In this study, we have identified a number of key moments or events in history that have triggered major development in the form of technological innovation or in building industrial capacity and knowledge. From the contracts issued by the Swedish military in the 1940s, the Million Home programme in the 1960s-70s, the rapid urbanisation processes post-war (and reconstruction in the case of Finland), to more recent changes in legislation, first enabling multi-storey building in wood, and then the recent climate declarations and limit-values on emissions. The state, both in Sweden and Finland, has enabled technological development by funding and supporting R&D programmes and setting strategies for development. All these events, old and new, highlight the strong influence of state policy and legislation in boosting the market for wood construction. On the other hand, it was the state to halt development to begin with via prohibition on MSWC imposed in the late 1800’s.
Accession to the EU and processes of harmonisation of legislation have also triggered important changes on the rules of the game, even unintentionally. The EU, however, has also a big role to play when it comes to setting environmental goals, as well as with more soft approaches, such as issuing the voluntary recommendations for green procurement in the construction of offices.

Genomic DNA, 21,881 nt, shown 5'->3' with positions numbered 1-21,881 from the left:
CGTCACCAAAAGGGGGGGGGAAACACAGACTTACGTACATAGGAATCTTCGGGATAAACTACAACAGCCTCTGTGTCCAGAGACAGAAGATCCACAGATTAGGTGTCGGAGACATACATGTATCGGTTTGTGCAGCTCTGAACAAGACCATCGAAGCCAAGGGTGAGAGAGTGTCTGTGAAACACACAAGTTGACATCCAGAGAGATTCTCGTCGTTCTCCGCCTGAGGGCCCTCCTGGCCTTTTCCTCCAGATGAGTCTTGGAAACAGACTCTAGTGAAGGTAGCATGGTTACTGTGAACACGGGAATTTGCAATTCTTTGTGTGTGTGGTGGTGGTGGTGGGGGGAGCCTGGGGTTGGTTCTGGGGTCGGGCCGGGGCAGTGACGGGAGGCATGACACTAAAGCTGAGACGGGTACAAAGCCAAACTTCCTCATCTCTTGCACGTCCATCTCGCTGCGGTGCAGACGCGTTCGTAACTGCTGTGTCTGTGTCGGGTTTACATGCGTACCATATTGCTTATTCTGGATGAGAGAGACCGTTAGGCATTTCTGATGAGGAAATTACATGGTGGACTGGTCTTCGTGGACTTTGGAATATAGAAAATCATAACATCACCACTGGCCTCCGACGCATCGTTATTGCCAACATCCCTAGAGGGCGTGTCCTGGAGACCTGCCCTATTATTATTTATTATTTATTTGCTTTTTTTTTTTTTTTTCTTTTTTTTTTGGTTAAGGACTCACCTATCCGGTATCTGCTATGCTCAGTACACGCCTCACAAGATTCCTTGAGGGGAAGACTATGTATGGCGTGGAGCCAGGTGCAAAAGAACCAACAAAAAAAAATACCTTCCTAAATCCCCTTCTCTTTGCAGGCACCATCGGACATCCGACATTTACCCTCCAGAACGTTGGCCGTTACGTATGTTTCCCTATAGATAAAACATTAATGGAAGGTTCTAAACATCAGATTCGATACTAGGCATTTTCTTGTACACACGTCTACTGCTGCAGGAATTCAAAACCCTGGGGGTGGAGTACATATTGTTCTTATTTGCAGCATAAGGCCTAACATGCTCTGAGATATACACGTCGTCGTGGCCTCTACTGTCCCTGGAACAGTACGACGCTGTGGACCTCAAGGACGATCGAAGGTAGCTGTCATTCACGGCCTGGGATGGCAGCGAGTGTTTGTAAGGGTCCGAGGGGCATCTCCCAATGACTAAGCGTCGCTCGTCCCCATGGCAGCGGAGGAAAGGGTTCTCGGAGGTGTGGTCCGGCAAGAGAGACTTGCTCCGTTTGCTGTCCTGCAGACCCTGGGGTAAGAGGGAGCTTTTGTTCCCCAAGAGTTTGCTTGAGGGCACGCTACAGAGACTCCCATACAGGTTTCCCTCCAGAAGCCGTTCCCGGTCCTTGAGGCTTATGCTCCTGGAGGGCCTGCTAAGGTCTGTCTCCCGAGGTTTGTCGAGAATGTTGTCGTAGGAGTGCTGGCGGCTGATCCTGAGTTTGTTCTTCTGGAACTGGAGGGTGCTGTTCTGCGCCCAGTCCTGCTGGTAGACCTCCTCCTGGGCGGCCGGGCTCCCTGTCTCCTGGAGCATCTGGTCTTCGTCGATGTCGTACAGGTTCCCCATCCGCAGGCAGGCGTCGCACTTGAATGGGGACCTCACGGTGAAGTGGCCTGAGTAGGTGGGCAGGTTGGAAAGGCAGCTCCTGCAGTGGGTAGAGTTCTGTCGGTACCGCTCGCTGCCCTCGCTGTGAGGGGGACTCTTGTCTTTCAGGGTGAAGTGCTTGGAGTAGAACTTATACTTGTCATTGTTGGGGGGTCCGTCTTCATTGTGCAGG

However, once the rules of the game have changed, the role of the national and supra-national level becomes less prominent, whereas sub-national authorities play a more practical role in supporting development in several ways. Selected municipalities reacted quickly to the legislative changes, building on local industrial and economic competitive advantages. Their closer proximity to business networks and other community actors allowed them, often through more informal means, to build momentum and create a common vision onto how to seize the new opportunities. Establishing trust relations with businesses was key for them to take risks and invest in new infrastructure and work towards entering the new market niche. In taking part of knowledge creation projects (e.g. Trästad 2012), and commissioning the first pilot buildings, municipalities have also taken a more entrepreneurial role. Through ‘green finance’, municipalities have stimulated market creation and supported companies to build capacities and experience.